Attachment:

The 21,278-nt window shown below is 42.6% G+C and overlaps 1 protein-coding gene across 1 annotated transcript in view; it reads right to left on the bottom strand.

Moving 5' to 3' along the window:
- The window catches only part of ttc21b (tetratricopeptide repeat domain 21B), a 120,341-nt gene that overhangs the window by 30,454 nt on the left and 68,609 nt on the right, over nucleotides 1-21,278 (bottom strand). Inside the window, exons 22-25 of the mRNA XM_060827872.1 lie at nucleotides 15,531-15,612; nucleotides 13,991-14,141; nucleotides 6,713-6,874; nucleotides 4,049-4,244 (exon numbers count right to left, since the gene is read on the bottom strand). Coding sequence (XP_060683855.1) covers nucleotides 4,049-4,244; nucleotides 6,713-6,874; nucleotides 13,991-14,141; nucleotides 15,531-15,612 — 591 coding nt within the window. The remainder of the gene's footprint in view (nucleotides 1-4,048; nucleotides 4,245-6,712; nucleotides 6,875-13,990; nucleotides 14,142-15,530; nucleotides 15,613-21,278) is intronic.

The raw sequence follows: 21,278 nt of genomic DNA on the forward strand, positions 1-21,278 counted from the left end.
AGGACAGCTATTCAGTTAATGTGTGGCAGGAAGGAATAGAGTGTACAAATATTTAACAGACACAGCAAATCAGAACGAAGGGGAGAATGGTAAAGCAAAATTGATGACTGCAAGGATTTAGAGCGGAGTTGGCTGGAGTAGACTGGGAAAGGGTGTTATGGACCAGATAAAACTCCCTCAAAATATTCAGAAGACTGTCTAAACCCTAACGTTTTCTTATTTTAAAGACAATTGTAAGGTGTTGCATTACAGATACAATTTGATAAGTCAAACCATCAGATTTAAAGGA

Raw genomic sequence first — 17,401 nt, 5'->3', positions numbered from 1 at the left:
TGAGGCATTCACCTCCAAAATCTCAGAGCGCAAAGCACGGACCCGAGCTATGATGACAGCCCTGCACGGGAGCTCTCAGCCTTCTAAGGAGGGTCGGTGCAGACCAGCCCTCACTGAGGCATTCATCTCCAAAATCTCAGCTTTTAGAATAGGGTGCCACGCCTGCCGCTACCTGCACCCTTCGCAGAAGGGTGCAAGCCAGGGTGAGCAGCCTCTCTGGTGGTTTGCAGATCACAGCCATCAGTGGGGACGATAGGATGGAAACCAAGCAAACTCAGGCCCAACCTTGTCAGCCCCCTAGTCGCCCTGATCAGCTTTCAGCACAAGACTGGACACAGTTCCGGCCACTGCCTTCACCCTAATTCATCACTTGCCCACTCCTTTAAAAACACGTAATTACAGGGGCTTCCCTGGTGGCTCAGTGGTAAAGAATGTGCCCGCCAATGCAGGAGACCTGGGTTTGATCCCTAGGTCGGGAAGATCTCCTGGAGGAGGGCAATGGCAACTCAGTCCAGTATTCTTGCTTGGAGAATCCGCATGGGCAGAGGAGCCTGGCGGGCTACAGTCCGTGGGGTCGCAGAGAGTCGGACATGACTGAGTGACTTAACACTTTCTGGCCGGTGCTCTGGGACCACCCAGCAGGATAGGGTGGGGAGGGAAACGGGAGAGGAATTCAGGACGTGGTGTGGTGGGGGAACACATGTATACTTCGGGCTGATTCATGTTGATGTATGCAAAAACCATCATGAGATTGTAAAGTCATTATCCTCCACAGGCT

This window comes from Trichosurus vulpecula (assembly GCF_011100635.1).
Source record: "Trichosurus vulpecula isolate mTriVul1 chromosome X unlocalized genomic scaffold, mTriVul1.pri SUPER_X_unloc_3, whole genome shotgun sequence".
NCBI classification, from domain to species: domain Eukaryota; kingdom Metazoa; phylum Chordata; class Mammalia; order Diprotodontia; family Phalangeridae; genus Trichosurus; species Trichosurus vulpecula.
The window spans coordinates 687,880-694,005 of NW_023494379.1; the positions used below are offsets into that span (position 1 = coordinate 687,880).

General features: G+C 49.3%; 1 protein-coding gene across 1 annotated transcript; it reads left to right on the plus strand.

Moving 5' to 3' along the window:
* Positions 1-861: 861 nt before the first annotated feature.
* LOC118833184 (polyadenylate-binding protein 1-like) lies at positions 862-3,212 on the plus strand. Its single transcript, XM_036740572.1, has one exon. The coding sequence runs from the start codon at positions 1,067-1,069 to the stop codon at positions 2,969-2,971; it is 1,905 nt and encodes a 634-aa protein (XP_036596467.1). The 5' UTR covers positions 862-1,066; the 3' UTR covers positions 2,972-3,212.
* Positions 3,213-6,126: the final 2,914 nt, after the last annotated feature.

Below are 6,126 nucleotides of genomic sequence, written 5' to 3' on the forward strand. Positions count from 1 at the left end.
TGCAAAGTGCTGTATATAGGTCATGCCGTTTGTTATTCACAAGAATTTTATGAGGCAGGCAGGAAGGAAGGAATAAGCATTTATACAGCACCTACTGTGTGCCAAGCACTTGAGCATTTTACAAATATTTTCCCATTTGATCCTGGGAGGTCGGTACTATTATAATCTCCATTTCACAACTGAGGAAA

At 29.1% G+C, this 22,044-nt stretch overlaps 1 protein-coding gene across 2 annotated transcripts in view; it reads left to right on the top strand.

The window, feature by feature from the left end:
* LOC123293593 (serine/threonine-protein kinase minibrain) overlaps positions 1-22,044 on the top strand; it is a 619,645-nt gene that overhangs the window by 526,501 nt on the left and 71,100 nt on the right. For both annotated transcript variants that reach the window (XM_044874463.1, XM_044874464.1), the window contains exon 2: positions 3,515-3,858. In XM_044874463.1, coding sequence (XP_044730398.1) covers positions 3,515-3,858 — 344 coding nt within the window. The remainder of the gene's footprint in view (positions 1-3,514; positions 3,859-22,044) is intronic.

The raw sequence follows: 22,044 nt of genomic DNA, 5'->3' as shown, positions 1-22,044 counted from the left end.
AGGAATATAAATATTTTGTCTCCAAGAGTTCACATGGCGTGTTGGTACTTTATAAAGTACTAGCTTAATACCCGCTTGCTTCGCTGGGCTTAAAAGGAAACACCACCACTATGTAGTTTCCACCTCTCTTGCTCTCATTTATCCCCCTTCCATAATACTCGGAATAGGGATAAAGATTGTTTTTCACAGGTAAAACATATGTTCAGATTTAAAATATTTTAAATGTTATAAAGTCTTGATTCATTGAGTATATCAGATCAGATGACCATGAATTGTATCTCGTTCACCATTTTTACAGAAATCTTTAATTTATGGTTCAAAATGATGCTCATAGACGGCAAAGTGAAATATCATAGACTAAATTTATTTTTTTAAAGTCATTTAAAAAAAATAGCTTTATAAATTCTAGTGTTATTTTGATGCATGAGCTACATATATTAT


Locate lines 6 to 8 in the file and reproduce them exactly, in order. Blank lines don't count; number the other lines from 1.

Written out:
Raw genomic sequence first — 17,401 nt, 5'->3', positions numbered from 1 at the left:
TGAGGCATTCACCTCCAAAATCTCAGAGCGCAAAGCACGGACCCGAGCTATGATGACAGCCCTGCACGGGAGCTCTCAGCCTTCTAAGGAGGGTCGGTGCAGACCAGCCCTCACTGAGGCATTCATCTCCAAAATCTCAGCTTTTAGAATAGGGTGCCACGCCTGCCGCTACCTGCACCCTTCGCAGAAGGGTGCAAGCCAGGGTGAGCAGCCTCTCTGGTGGTTTGCAGATCACAGCCATCAGTGGGGACGATAGGATGGAAACCAAGCAAACTCAGGCCCAACCTTGTCAGCCCCCTAGTCGCCCTGATCAGCTTTCAGCACAAGACTGGACACAGTTCCGGCCACTGCCTTCACCCTAATTCATCACTTGCCCACTCCTTTAAAAACACGTAATTACAGGGGCTTCCCTGGTGGCTCAGTGGTAAAGAATGTGCCCGCCAATGCAGGAGACCTGGGTTTGATCCCTAGGTCGGGAAGATCTCCTGGAGGAGGGCAATGGCAACTCAGTCCAGTATTCTTGCTTGGAGAATCCGCATGGGCAGAGGAGCCTGGCGGGCTACAGTCCGTGGGGTCGCAGAGAGTCGGACATGACTGAGTGACTTAACACTTTCTGGCCGGTGCTCTGGGACCACCCAGCAGGATAGGGTGGGGAGGGAAACGGGAGAGGAATTCAGGACGTGGTGTGGTGGGGGAACACATGTATACTTCGGGCTGATTCATGTTGATGTATGCAAAAACCATCATGAGATTGTAAAGTCATTATCCTCCACAGGCT

This window comes from Trichosurus vulpecula (assembly GCF_011100635.1).